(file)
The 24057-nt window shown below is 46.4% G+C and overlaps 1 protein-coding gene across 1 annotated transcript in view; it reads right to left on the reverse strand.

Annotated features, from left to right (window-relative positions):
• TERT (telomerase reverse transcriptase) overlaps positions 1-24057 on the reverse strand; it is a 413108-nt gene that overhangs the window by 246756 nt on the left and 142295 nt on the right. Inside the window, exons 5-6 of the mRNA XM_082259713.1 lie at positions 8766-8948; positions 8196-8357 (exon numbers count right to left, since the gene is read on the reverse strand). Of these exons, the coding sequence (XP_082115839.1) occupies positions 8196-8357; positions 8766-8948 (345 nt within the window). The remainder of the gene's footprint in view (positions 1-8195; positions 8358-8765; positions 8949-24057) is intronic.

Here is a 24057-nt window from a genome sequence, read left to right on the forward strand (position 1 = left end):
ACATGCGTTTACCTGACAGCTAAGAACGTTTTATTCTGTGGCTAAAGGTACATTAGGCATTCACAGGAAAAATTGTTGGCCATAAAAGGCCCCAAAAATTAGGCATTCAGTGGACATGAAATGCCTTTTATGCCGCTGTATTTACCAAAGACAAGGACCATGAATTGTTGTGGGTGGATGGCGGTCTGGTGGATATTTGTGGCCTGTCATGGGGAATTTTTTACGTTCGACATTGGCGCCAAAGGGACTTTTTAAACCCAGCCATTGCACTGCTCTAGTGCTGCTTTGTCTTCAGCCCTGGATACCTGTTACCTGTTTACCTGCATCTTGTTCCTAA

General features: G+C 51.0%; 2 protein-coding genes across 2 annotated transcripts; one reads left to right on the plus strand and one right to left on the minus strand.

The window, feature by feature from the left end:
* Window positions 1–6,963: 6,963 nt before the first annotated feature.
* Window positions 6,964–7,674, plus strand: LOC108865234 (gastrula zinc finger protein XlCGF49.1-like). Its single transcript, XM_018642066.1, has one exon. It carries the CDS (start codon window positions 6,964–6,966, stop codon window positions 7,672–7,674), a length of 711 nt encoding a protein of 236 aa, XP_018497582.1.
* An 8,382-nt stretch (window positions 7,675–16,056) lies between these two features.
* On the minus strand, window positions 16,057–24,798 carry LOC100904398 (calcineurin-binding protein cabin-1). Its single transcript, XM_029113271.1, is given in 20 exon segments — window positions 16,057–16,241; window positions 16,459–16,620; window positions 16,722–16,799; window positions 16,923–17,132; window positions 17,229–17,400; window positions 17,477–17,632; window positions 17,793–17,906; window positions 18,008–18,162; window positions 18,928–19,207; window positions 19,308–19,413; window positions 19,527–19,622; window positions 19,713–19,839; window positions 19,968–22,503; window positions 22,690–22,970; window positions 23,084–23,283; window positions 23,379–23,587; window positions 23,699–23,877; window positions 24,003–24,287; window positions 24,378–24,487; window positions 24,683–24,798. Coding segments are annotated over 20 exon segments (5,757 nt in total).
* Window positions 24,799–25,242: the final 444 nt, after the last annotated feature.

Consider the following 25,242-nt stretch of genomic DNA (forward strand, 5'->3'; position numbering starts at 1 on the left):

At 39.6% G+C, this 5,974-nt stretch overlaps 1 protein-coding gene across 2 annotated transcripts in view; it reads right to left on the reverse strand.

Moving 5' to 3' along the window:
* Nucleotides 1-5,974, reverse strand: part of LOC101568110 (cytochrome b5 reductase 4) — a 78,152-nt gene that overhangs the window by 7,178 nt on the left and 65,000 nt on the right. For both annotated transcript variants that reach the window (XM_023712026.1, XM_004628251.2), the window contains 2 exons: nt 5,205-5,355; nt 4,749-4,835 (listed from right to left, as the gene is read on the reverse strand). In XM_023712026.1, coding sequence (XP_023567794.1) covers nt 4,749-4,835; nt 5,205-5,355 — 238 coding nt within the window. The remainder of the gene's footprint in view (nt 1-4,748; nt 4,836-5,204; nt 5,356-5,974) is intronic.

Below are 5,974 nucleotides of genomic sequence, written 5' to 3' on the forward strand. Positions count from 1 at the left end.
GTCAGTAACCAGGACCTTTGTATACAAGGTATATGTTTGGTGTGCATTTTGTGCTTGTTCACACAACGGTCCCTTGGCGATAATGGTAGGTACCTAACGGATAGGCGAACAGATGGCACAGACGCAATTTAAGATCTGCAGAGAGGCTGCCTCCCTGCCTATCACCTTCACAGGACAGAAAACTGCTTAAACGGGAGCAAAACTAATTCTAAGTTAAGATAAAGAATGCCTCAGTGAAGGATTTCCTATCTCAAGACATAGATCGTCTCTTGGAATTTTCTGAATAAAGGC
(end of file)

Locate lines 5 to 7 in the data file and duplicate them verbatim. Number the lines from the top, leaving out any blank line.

ACATGCGTTTACCTGACAGCTAAGAACGTTTTATTCTGTGGCTAAAGGTACATTAGGCATTCACAGGAAAAATTGTTGGCCATAAAAGGCCCCAAAAATTAGGCATTCAGTGGACATGAAATGCCTTTTATGCCGCTGTATTTACCAAAGACAAGGACCATGAATTGTTGTGGGTGGATGGCGGTCTGGTGGATATTTGTGGCCTGTCATGGGGAATTTTTTACGTTCGACATTGGCGCCAAAGGGACTTTTTAAACCCAGCCATTGCACTGCTCTAGTGCTGCTTTGTCTTCAGCCCTGGATACCTGTTACCTGTTTACCTGCATCTTGTTCCTAA

General features: G+C 51.0%; 2 protein-coding genes across 2 annotated transcripts; one reads left to right on the plus strand and one right to left on the minus strand.

The window, feature by feature from the left end: